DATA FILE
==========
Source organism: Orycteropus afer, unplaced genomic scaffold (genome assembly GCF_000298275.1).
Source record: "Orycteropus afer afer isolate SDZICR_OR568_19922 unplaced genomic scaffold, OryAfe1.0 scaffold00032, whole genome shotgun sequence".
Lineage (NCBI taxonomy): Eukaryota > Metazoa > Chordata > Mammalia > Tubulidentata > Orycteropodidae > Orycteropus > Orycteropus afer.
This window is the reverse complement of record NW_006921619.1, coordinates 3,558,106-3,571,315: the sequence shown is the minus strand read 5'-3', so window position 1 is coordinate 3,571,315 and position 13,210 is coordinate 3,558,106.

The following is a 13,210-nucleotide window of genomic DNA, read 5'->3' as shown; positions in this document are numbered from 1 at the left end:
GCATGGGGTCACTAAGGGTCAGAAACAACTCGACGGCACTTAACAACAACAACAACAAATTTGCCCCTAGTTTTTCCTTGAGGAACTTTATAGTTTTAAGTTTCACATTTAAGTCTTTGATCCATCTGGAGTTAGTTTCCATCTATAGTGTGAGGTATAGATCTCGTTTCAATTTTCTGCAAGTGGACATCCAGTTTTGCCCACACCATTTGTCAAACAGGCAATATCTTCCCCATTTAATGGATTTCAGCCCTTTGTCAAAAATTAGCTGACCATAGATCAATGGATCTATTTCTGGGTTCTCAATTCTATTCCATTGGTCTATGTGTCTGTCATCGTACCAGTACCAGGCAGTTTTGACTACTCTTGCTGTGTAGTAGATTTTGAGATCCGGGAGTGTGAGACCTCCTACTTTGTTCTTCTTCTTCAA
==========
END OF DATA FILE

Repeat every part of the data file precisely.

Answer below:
Source organism: Orycteropus afer, unplaced genomic scaffold (genome assembly GCF_000298275.1).
Source record: "Orycteropus afer afer isolate SDZICR_OR568_19922 unplaced genomic scaffold, OryAfe1.0 scaffold00032, whole genome shotgun sequence".
Lineage (NCBI taxonomy): Eukaryota > Metazoa > Chordata > Mammalia > Tubulidentata > Orycteropodidae > Orycteropus > Orycteropus afer.
This window is the reverse complement of record NW_006921619.1, coordinates 3,558,106-3,571,315: the sequence shown is the minus strand read 5'-3', so window position 1 is coordinate 3,571,315 and position 13,210 is coordinate 3,558,106.

The following is a 13,210-nucleotide window of genomic DNA, read 5'->3' as shown; positions in this document are numbered from 1 at the left end:
GCATGGGGTCACTAAGGGTCAGAAACAACTCGACGGCACTTAACAACAACAACAACAAATTTGCCCCTAGTTTTTCCTTGAGGAACTTTATAGTTTTAAGTTTCACATTTAAGTCTTTGATCCATCTGGAGTTAGTTTCCATCTATAGTGTGAGGTATAGATCTCGTTTCAATTTTCTGCAAGTGGACATCCAGTTTTGCCCACACCATTTGTCAAACAGGCAATATCTTCCCCATTTAATGGATTTCAGCCCTTTGTCAAAAATTAGCTGACCATAGATCAATGGATCTATTTCTGGGTTCTCAATTCTATTCCATTGGTCTATGTGTCTGTCATCGTACCAGTACCAGGCAGTTTTGACTACTCTTGCTGTGTAGTAGATTTTGAGATCCGGGAGTGTGAGACCTCCTACTTTGTTCTTCTTCTTCAA